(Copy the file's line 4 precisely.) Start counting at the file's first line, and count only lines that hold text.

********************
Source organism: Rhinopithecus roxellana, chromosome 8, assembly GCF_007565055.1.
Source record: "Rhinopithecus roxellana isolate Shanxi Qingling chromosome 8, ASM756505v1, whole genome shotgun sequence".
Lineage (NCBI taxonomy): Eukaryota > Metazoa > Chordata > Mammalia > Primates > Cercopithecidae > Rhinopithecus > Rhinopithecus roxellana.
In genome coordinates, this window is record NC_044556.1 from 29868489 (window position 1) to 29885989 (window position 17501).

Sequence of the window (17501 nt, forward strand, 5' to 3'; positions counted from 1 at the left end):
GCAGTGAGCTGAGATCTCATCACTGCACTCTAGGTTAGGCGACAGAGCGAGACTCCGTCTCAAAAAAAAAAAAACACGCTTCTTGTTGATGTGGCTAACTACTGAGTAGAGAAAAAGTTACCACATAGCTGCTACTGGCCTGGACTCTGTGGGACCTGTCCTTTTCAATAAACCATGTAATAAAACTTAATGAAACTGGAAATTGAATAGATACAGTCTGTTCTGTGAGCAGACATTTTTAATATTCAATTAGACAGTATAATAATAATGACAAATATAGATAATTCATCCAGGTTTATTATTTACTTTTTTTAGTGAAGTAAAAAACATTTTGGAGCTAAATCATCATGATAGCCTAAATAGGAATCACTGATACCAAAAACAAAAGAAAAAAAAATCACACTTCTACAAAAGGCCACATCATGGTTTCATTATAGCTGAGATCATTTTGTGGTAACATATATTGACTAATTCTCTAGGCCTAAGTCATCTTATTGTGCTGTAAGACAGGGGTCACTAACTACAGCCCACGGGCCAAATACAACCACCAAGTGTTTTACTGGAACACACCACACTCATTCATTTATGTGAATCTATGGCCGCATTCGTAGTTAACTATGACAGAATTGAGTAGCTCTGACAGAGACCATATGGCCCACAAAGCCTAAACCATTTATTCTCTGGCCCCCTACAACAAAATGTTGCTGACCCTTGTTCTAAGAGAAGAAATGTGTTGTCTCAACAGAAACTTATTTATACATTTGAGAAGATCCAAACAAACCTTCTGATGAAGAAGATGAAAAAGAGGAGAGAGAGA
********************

In genome coordinates, this window is record NC_044556.1 from 29868489 (window position 1) to 29885989 (window position 17501).